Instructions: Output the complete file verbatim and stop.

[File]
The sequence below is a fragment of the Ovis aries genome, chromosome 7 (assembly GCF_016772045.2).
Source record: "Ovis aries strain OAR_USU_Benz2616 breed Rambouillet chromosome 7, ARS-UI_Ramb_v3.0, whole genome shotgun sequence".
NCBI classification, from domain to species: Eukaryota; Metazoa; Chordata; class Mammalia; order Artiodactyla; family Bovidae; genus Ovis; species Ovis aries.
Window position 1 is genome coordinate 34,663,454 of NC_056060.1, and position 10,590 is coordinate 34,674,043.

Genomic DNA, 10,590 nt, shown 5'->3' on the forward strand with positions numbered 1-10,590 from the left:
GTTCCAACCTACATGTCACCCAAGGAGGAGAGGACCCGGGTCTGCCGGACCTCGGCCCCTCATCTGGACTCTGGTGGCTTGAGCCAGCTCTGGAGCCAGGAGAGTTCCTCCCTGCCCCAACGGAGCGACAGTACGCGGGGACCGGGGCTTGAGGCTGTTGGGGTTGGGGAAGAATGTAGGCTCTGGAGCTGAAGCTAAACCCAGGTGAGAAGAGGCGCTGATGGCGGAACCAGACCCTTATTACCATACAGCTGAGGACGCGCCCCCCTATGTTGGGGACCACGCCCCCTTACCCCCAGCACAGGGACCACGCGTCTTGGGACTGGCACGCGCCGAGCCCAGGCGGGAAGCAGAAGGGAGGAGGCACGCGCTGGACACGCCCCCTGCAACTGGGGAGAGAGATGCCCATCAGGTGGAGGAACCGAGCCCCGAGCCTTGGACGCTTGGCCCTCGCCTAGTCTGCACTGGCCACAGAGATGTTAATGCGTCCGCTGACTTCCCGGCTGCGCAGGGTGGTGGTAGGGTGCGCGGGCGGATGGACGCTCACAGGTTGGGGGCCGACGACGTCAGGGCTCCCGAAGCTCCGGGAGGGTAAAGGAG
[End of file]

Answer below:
The sequence below is a fragment of the Ovis aries genome, chromosome 7 (assembly GCF_016772045.2).
Source record: "Ovis aries strain OAR_USU_Benz2616 breed Rambouillet chromosome 7, ARS-UI_Ramb_v3.0, whole genome shotgun sequence".
NCBI classification, from domain to species: Eukaryota; Metazoa; Chordata; class Mammalia; order Artiodactyla; family Bovidae; genus Ovis; species Ovis aries.
Window position 1 is genome coordinate 34,663,454 of NC_056060.1, and position 10,590 is coordinate 34,674,043.

Genomic DNA, 10,590 nt, shown 5'->3' on the forward strand with positions numbered 1-10,590 from the left:
GTTCCAACCTACATGTCACCCAAGGAGGAGAGGACCCGGGTCTGCCGGACCTCGGCCCCTCATCTGGACTCTGGTGGCTTGAGCCAGCTCTGGAGCCAGGAGAGTTCCTCCCTGCCCCAACGGAGCGACAGTACGCGGGGACCGGGGCTTGAGGCTGTTGGGGTTGGGGAAGAATGTAGGCTCTGGAGCTGAAGCTAAACCCAGGTGAGAAGAGGCGCTGATGGCGGAACCAGACCCTTATTACCATACAGCTGAGGACGCGCCCCCCTATGTTGGGGACCACGCCCCCTTACCCCCAGCACAGGGACCACGCGTCTTGGGACTGGCACGCGCCGAGCCCAGGCGGGAAGCAGAAGGGAGGAGGCACGCGCTGGACACGCCCCCTGCAACTGGGGAGAGAGATGCCCATCAGGTGGAGGAACCGAGCCCCGAGCCTTGGACGCTTGGCCCTCGCCTAGTCTGCACTGGCCACAGAGATGTTAATGCGTCCGCTGACTTCCCGGCTGCGCAGGGTGGTGGTAGGGTGCGCGGGCGGATGGACGCTCACAGGTTGGGGGCCGACGACGTCAGGGCTCCCGAAGCTCCGGGAGGGTAAAGGAG